(29 July 2007)
Peak ammunition? -BA
Peak oil – expensive food
Mary King, Trinidad & Tobago Express
At one time the need for more food resulted in the worldwide increase in arable land via the clearing of forests and irrigation of arid land. The land available has peaked and is decreasing because of salination of irrigated soils, diversion to bio-fuels and the growth of cities. Cheap fossil fuels allowed pumping of water for irrigation, and cheap food transport encouraged the growth of cities away from the centres of food production.
The economies of scale of large farms added to the growth of urbanisation. Cheap fossil fuels increased the ability of the farmer via mechanisation to till large areas of land, dramatically increasing the loss of top soil via water and wind erosion. Global warming, in part caused by fossil fuel use, also reduces food production yields.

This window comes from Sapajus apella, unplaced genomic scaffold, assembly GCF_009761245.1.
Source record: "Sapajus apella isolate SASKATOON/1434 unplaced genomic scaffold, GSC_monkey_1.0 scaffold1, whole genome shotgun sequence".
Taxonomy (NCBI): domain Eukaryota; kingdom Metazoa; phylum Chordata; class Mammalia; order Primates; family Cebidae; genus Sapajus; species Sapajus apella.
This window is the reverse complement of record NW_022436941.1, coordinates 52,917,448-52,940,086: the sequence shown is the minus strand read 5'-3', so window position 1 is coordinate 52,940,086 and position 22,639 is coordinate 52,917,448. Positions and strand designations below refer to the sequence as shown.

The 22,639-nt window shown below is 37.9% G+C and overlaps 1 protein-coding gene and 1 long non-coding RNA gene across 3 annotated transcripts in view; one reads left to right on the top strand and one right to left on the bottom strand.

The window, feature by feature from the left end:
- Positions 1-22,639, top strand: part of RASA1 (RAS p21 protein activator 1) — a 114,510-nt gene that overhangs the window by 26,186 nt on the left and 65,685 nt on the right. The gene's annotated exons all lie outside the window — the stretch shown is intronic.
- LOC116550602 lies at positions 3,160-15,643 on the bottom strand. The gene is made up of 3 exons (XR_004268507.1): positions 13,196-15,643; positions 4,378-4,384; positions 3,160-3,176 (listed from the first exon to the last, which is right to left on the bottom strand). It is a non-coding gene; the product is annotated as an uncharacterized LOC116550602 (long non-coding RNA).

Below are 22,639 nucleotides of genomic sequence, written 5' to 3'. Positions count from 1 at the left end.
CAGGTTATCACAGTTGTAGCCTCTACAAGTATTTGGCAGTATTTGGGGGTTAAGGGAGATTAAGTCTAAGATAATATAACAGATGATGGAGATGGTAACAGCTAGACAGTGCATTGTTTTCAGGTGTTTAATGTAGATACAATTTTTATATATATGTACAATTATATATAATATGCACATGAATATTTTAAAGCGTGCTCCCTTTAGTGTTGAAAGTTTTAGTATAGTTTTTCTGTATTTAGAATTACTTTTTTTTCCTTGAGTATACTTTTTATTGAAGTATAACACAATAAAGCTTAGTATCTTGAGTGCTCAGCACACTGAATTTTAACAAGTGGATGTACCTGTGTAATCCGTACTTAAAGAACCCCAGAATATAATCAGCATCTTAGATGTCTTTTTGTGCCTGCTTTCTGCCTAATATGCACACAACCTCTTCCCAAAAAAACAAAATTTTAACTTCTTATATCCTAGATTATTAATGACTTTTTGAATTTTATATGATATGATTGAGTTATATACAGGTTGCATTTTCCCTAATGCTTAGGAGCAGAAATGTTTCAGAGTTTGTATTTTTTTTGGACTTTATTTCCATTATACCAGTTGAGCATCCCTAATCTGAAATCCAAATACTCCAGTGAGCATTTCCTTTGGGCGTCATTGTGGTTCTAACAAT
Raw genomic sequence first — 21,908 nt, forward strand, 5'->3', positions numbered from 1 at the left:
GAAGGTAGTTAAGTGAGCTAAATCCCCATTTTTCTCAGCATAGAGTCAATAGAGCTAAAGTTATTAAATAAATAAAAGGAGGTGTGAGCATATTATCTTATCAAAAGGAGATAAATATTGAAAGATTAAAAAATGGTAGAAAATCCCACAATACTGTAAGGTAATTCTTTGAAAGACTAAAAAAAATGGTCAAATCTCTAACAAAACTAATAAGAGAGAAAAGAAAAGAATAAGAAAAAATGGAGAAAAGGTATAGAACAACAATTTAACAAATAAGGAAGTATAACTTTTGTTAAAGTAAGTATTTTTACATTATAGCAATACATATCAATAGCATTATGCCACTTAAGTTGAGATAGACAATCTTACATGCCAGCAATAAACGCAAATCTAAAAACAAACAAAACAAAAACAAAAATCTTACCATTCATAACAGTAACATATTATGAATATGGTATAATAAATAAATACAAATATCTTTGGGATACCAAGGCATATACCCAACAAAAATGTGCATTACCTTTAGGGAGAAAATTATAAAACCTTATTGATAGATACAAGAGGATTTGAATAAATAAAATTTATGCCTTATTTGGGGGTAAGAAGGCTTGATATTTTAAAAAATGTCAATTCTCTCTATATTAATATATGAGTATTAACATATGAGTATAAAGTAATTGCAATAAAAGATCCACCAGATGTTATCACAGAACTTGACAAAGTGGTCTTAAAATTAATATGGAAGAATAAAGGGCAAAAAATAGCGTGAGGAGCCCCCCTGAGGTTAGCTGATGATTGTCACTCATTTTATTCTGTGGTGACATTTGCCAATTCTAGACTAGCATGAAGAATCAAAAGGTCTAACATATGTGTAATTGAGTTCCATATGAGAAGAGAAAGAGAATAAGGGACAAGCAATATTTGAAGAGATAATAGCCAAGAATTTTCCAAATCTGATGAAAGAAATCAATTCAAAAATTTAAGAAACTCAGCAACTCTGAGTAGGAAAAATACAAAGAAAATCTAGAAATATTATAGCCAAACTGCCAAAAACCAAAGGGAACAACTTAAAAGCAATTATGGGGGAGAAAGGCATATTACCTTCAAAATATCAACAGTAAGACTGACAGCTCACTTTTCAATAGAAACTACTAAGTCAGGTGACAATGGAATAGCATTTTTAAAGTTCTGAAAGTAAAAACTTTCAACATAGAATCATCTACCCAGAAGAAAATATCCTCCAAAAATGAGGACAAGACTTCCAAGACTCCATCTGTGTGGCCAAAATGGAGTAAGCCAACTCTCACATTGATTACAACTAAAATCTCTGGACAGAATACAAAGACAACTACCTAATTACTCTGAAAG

…There are two schools of thought on the way ahead – further intensification of food production via genetic engineering of new crops and animal varieties, and ecological agriculture which is criticised as being unable to feed the massive human population without chemical support. Since fossil fuels will come to an end sometime, we have to find a food production system that is much less energy intensive.
… [Trinidad & Tobago] produces oil and gas which are expected with reserves depletion to become too expensive to exploit within the next 15 to 20 years. Conforming to product specialisation, again dependent on cheap fuel transport, T&T exports energy products and imports much of its food from the rents earned. Already food prices are increasing due to the increasing international energy prices, demand for food and to the high liquidity of the TT dollar in the local economy. Local subsidised energy prices will have no impact on the world phenomenon of increasing prices of imported food.